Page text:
Friday, July 1, 2022

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SL faces severe food shortage with fish and rice price rising  

Sri Lanka is facing a severe food shortage as authorities are yet to find solutions to the food shortage citing  the dollar crisis as the reason behind not being able to find a solution to the issue. 

Very soon there will be no food items in the market for people to buy. Even now there are some essential food items which are not found in the market because of the lack of dollars which   is needed to release the imported food stocks stored in vessels stuck at the port. People are forced to live amidst these problems, local market sources revealed. 

A meal of fish and rice has become a luxury for the average Sri Lankan family eager to maintain a diet rich in animal protein.

Diesel for fishing vessels is now more costlier and so is fishing gear, largely imported. These rising costs for the fishing industry mean, the catch brought ashore is limited and prices keep rising at the wet markets and in supermarkets.

“We are waiting for the new government to look into our plight. The fuel price increase and the shortage of diesel are frustrating. Many are not going out to sea,” complains Dinesh Suranjan Fernando, the secretary of the All Ceylon Fisher Folk Trade Union.

We spend days waiting for diesel and then leave disappointed. Some pay a higher price to get diesel. So the catch needs to bring in more value. Even the cheapest saalaya (sardine) is sold for Rs. 90 a kilo is now Rs. 300.’’The rise in prices of fishing equipment adds to the landed cost of fish.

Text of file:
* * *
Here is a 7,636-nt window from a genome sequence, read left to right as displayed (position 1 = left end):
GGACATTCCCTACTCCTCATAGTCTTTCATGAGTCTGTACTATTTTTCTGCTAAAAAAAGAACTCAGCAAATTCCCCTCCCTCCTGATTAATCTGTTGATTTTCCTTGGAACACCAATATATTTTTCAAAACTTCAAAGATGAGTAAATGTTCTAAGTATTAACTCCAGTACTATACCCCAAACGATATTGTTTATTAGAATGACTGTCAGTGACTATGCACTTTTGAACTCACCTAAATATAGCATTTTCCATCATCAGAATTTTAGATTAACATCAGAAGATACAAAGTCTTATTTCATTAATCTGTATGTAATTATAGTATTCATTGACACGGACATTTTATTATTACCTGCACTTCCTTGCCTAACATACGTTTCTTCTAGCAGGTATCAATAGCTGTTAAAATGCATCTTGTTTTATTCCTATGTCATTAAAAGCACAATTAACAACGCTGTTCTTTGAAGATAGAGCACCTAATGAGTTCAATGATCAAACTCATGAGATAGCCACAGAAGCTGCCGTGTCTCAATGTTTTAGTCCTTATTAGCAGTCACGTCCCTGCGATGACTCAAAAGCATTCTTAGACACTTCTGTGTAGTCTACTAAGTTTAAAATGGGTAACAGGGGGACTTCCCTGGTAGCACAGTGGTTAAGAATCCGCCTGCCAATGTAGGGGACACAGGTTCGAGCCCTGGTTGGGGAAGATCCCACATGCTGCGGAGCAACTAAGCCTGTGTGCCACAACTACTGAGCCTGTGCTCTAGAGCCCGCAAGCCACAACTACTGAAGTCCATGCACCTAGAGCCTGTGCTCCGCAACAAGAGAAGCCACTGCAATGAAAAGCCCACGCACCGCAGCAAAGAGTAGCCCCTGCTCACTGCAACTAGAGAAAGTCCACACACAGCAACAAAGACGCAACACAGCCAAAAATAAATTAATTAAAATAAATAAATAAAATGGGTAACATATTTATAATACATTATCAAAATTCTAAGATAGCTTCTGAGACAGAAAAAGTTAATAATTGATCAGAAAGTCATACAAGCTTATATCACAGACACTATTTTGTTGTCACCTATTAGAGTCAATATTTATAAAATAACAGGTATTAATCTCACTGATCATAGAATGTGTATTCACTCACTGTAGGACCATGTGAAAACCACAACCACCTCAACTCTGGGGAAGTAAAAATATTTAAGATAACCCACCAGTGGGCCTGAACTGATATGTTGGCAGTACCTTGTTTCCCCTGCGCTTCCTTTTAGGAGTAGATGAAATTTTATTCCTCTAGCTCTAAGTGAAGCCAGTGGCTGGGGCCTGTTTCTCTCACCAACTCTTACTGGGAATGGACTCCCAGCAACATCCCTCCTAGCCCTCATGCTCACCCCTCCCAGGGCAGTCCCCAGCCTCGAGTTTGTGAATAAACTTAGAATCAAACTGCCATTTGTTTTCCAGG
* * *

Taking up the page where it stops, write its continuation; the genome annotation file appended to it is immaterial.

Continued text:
“Fishing nets that were Rs. 65,000 earlier now cost Rs. 120,000. Outboard engines that were sold for Rs. 250,000 each are now Rs.500,000. Most of the equipment is imported from Thailand, India and Taiwan,’’ a fisherman said.

According to Department of Fisheries statistics the annual marine fish production is 415,490 metric tons. The country has a marine fleet of 48,976 including 4,885 multi-day trawlers. With 64,000 marine fishing households, 2.7 million people depend on fishing and related livelihood in the country.

The price of deep sea fish such as snapper, tuna, seer fish (thora), paraw, thalapath (sailfish) continue to soar. A kilo costs Rs.1,700 to Rs 2,200 in the wet market. In supermarkets, the price range is Rs. 2,300 to Rs 3,000 per kilo.

Some families say they buy the costlier fish for special occasions, while resorting to Indian mackerel, linna or saalaya for a daily meal. 

There is a scarcity of certain essential food items already such as garlic, onions, mung beans, cowpea, chickpeas, dhal, coconut oil, milk powder, dried fish, fish, meat varieties, corn, wheat flour and rice. E

Even if they are imported, given the prevailing dollar crisis, their prices keep increasing daily. A kilo of mung beans is 1000 rupees whereas rice costs more than 200 rupees a kilo. Coconut oil costs around 800-1000 rupees and a kilo of dhal has increased to 600 rupees.

 A kilo of imported milk powder costs around 2000 rupees. With the recent price hike of wheat flour, a loaf of bread costs 150 rupees. The problem however is the lack of essential food items despite price hikes. 

Traders and importers increase prices of food items daily claiming that the rupee has depreciated against the dollar. The Consumer Affairs Authority (CAA) and the responsible state authorities turn a blind eye to these matters. 

There is a scarcity of food items in shops around the country. People are queuing up in search of food. The concession package of essential food items given for the new year through Sathosa did not contain the food items people needed. Against this backdrop a severe scarcity of essential food items IS now prevailing heavily.

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